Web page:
June 24, 2022
Telecommunications providers AT&T and Verizon recently agreed to a new delay in powering up 5G transmission towers near certain airports, but the FAA warned that aviation stakeholders must not be complacent in moving toward permanent solutions to mitigate the possible effects of these networks on important aircraft systems.
Both companies agreed earlier this year to operate those towers under reduced power until July 5 to help reduce potential interference from 5G signals in the “C-band” adjacent to frequencies used by radar altimeters, a critical piece of safety equipment in commercial airliners and many business aircraft.
On June 21, the two companies agreed to push that increased power date forward one year to July 2023. While the delay buys some much-needed time for the industry, earlier this month FAA Acting Administrator Billy Nolen emphasized the need for avionics manufacturers and operators to find permanent solutions to eliminate 5G interference.
In his letter to commercial airline groups, Nolen noted that Verizon and AT&T are but two of 21 telecommunications providers with plans to roll out 5G networks in the coming months. “[T ]he dynamic nature of this situation underscores the need for the aviation industry to move with all due haste to protect the fleet against known vulnerabilities to 5G C-band interference,” Nolen reiterated.
Heidi Williams, NBAA senior director for air traffic services and infrastructure, noted many business aviation OEMs have implemented alternative means of compliance (AMOC) to assist flight crews operating in regions with potential 5G interference, as the industry works to implement permanent solutions.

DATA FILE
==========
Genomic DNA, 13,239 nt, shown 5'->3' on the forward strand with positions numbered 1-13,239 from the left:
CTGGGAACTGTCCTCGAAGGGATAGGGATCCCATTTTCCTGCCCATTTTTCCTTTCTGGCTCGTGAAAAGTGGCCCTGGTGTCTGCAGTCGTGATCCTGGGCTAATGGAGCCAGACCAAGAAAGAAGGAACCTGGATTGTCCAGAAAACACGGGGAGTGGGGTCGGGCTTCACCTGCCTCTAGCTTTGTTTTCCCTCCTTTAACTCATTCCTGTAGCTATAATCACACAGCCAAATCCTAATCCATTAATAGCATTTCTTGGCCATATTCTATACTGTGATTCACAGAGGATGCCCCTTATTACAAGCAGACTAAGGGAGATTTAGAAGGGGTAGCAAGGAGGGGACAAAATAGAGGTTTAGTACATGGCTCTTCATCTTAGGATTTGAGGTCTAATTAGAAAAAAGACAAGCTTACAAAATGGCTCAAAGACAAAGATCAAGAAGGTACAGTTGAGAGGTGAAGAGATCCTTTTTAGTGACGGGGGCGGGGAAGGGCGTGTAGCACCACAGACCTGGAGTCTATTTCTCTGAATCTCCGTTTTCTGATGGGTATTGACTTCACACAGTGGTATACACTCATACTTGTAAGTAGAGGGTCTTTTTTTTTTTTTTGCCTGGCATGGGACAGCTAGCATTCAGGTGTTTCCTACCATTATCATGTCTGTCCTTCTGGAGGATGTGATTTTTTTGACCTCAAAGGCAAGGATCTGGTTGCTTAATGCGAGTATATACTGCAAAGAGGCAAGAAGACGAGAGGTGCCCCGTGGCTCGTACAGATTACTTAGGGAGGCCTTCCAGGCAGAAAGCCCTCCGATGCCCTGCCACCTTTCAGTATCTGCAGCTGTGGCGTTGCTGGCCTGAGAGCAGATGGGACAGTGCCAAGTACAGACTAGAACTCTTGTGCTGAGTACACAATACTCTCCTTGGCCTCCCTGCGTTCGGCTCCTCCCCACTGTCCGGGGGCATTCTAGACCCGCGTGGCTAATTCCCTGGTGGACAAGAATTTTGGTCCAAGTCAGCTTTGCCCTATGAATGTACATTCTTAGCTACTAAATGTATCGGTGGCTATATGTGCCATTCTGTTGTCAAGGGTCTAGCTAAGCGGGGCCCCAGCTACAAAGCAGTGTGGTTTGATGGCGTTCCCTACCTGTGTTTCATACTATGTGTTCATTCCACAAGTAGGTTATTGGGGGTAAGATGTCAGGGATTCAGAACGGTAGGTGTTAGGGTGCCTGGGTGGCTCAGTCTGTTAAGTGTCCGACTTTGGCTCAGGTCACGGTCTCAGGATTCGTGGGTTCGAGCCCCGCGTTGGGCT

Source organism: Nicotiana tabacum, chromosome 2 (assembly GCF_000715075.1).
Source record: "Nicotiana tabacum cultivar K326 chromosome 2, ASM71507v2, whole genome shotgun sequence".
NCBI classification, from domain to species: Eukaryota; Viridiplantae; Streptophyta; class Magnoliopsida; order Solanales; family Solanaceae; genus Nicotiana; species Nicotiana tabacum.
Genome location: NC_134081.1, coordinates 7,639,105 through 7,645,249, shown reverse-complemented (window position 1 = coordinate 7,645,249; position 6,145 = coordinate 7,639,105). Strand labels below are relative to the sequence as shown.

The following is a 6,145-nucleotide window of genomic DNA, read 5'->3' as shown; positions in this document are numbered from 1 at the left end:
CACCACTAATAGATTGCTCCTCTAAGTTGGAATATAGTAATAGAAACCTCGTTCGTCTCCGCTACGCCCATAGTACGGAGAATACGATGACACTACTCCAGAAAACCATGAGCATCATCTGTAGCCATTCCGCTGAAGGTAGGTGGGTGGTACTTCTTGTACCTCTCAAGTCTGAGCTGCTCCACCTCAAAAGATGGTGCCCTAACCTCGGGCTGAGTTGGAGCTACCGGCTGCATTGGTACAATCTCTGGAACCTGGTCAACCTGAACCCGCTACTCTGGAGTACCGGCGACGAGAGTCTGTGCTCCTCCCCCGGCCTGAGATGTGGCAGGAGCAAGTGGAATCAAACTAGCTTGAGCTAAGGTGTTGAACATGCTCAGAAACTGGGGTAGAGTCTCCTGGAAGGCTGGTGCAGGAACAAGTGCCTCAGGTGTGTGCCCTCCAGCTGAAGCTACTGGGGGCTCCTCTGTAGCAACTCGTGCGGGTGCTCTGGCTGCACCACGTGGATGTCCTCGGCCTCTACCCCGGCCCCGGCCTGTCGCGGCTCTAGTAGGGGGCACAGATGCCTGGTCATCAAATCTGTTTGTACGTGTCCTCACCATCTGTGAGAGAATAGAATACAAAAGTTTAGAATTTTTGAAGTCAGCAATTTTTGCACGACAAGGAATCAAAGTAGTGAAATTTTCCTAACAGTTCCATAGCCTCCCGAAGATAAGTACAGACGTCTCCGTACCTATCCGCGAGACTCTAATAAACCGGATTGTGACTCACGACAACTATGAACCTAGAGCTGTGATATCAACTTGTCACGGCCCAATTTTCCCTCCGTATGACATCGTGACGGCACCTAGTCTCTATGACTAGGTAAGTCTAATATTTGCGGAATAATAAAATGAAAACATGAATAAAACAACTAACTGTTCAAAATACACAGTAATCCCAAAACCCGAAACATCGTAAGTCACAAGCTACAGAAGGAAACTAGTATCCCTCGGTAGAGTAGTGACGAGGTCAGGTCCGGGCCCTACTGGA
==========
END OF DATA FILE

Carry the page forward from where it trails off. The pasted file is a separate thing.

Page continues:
“The FAA has met several times this month with avionics OEMs and other industry stakeholders to nail down a timeline for ensuring a solution is in place for radar altimeter filters,” she added. “However, it’s not yet clear what mitigations will be required for every type of radar altimeter now in use.”
“Fortunately, the AMOCs in place allow most business aviation operations to continue as these fixes are identified,” Williams continued. “NBAA recommends operators continue to monitor 5G NOTAMs and remain in contact with their aircraft and avionics OEMs to ensure they are utilizing the most up-to-date equipment and procedures.”
In addition to providing real-time measurement of an aircraft’s clearance over terrain and other obstacles, radar altimeters may be integrated with other systems, including terrain avoidance and warning systems and autoland capabilities, as well as ground spoilers, anti-skid braking, pressurization and other seemingly unrelated aircraft systems.